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Dictionary of the History of Ideas

Studies of Selected Pivotal Ideas

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Millenarianism, in the strict sense, is the belief that,
before the final judgment of all mankind, Christ will
return to the earth and, together with resurrected
saints, will reign over a glorious kingdom which will
last a thousand years. The authority for this belief is
Revelation 20:1-5, which relates how the cosmic bat-
tles between the divine and the Satanic powers will
in part end with the fall of the latter's stronghold,
“Babylon.” An angel will come down from heaven and
imprison the “dragon” for a thousand years (Revised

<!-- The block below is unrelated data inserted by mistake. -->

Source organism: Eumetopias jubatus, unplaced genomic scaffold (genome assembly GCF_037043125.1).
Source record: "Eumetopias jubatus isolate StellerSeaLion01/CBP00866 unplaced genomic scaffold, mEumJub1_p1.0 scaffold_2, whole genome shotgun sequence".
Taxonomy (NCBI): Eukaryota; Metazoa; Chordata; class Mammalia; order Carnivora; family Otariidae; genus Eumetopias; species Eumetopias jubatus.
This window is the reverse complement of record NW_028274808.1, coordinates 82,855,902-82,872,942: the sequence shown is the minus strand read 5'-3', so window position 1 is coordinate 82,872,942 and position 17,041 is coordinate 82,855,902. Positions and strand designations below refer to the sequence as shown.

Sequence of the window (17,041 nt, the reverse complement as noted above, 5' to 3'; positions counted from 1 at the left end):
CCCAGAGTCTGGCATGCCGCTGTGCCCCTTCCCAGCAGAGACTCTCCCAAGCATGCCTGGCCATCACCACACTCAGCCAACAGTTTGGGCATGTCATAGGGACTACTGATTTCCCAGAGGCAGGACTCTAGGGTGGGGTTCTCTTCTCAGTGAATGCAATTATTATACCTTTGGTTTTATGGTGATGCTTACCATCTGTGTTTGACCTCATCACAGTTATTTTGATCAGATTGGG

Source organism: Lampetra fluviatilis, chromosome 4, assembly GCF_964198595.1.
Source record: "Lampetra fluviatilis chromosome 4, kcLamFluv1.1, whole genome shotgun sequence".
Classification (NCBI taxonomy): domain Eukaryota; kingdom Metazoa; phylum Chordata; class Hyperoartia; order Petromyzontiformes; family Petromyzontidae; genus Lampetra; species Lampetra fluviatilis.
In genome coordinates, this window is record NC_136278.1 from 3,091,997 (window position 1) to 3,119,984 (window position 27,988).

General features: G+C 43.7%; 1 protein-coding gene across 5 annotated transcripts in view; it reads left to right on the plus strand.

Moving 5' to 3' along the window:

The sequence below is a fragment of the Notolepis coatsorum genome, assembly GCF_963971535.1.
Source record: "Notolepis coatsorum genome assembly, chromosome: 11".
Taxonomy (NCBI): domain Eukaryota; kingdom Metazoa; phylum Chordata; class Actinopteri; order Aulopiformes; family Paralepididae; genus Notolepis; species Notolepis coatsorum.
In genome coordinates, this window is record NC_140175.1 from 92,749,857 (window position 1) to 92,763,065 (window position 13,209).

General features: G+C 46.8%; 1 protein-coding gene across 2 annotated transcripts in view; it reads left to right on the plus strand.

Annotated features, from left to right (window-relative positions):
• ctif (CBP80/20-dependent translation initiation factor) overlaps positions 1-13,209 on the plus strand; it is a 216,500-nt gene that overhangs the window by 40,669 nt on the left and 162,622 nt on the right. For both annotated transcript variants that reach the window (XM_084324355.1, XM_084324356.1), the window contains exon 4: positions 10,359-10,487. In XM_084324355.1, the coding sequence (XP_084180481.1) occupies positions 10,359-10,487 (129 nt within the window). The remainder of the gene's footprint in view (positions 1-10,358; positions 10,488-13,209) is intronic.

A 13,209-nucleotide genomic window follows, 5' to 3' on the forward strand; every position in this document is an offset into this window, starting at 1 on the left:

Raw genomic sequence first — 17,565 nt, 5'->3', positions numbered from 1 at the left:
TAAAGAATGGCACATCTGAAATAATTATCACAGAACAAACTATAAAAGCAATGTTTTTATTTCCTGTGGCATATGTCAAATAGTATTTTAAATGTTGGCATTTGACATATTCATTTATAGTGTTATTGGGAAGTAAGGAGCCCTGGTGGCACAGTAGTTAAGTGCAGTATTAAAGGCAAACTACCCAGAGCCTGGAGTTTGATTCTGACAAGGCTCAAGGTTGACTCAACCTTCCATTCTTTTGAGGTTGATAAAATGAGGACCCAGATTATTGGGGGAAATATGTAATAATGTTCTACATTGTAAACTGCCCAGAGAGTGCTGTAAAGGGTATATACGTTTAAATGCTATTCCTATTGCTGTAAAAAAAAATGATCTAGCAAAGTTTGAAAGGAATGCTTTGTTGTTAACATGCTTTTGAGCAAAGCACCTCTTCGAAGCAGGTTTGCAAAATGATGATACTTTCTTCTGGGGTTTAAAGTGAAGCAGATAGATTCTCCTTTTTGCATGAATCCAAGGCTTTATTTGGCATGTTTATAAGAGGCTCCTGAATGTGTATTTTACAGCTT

Standard Version
). After this millennium Satan is to
be loosed once more. He will gather the nations of
the earth for one grand last stand, at “Armageddon,”
but he will be defeated. Then he will be thrown into
the “lake of fire” and the universal judgment will
occur, followed by the establishment of the eternal
heavenly state. Events often incorrectly associated with
the millennium, such as the coming of a “new heaven
and a new earth,” are to occur only after this final
victory of God.

Thus the millennium is only an interval in the war
of good and evil which the Christian revelation, fol-
lowing the tradition of Hebrew apocalyptic, sees as
the pattern of all history. It utilizes Jewish predictions
that a Messianic Deliverer will lead the armies of the
chosen people and will annihilate their enemies. In the
later Jewish tradition, the messianic leader is to reign
over the whole world. He comes to combine qualities
of wisdom and benevolence with those of the warrior.
The Son of Man of the Book of Revelation, identified